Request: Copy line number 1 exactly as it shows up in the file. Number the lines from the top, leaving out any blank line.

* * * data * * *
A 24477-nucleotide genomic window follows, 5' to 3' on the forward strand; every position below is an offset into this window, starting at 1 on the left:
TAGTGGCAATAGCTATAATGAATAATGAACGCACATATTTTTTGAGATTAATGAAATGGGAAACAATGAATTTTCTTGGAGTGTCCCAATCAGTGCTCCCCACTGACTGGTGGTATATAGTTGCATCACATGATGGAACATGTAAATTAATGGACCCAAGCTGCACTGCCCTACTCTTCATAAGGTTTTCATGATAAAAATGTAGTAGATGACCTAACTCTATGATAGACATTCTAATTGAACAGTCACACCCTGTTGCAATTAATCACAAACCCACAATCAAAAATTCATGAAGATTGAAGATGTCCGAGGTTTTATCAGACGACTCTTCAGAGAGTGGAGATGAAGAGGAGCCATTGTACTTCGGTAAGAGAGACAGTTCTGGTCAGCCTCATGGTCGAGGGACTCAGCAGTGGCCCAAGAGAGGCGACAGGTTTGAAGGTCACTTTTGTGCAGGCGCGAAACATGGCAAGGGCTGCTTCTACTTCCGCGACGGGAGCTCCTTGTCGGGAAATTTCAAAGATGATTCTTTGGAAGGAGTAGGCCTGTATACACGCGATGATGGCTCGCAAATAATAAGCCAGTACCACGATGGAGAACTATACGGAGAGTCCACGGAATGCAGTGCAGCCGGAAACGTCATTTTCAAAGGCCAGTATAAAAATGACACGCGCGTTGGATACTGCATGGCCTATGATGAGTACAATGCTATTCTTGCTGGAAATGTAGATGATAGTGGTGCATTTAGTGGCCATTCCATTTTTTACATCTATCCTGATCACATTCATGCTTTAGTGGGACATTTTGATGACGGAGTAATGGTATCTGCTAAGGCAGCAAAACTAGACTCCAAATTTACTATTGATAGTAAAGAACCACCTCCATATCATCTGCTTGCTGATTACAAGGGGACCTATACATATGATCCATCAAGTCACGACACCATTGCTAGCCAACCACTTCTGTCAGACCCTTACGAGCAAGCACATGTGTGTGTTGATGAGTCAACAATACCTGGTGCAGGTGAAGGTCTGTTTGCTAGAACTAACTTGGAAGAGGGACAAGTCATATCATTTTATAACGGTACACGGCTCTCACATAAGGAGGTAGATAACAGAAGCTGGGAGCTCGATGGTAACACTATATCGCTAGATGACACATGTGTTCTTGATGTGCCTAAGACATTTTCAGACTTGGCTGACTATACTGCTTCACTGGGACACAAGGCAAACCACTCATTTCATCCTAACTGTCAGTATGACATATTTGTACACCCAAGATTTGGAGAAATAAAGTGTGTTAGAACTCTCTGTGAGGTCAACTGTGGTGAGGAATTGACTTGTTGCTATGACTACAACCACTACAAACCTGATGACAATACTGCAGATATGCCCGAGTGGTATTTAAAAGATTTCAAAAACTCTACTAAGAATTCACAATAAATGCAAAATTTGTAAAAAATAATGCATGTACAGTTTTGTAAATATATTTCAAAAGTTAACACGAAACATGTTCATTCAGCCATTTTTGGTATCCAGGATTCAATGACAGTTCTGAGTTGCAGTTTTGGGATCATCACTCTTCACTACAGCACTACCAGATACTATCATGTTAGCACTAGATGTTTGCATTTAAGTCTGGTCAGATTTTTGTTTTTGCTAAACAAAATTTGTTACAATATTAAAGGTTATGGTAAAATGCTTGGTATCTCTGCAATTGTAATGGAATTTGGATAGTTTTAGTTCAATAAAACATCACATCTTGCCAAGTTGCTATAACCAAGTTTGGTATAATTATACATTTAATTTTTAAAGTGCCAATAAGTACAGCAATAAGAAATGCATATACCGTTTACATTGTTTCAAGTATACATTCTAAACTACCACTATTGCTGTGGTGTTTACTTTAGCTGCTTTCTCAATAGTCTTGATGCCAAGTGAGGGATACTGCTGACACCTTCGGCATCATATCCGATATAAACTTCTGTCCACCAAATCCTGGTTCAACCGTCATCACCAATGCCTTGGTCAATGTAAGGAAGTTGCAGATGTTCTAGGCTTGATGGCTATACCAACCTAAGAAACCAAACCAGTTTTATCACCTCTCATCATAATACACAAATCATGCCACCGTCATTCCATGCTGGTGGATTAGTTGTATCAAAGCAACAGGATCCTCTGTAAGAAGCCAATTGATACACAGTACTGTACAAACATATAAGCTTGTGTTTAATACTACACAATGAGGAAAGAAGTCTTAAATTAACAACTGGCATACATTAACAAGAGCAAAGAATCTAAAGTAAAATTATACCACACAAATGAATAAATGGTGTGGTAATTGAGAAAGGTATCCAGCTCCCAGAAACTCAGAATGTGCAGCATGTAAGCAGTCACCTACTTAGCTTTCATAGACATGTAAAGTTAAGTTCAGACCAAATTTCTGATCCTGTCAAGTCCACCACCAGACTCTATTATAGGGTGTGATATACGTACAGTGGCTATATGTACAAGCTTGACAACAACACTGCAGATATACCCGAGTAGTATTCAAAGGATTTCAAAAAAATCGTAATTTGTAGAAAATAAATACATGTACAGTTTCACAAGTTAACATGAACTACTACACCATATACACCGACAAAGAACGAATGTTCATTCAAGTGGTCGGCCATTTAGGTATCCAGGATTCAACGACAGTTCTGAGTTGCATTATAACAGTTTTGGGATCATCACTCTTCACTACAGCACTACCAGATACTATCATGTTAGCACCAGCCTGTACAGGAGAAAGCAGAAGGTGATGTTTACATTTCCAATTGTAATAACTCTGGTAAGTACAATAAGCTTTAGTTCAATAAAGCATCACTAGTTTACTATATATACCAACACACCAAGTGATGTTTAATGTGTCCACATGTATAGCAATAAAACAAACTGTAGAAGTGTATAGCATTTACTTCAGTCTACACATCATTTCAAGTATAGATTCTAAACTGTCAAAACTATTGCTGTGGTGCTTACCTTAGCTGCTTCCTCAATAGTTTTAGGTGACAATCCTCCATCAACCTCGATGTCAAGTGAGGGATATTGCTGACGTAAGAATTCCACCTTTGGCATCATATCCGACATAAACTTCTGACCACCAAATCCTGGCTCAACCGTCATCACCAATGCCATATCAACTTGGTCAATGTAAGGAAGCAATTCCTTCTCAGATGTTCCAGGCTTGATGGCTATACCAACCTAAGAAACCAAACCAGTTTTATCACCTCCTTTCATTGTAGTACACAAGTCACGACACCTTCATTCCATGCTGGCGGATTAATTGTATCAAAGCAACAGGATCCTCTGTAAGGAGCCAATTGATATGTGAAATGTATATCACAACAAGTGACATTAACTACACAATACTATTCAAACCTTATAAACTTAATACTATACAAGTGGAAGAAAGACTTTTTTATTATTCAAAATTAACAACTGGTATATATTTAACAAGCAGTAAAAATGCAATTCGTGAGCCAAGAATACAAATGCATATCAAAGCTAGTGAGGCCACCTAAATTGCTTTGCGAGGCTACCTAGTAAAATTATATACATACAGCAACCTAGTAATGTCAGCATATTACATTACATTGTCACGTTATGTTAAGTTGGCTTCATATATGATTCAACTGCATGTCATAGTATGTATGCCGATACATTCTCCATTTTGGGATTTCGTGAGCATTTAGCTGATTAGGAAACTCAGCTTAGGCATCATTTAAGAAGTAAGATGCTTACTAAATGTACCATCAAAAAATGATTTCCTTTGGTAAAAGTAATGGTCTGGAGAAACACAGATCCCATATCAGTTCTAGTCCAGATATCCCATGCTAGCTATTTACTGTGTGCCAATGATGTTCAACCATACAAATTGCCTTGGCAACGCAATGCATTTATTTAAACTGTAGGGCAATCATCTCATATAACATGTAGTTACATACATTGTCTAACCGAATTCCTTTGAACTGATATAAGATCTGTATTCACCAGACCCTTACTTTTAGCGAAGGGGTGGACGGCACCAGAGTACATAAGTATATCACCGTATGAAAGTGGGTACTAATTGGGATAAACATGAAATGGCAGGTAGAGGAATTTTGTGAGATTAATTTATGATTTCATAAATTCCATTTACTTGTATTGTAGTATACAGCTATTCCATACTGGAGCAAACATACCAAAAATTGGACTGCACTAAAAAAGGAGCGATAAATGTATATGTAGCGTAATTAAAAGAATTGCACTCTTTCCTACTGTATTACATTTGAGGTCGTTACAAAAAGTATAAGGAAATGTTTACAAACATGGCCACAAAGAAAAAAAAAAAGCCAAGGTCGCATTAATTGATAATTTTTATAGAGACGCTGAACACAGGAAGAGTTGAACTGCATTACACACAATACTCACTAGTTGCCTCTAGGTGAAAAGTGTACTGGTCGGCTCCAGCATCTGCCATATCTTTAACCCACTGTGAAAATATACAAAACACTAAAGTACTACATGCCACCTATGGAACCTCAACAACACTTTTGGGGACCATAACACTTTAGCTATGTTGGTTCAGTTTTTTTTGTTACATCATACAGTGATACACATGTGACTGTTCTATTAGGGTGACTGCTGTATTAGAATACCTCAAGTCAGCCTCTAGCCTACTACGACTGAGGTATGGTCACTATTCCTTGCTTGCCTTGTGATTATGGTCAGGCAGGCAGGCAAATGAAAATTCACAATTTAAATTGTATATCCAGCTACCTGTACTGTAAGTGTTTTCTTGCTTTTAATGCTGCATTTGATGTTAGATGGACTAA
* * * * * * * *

A 24477-nucleotide genomic window follows, 5' to 3' on the forward strand; every position below is an offset into this window, starting at 1 on the left: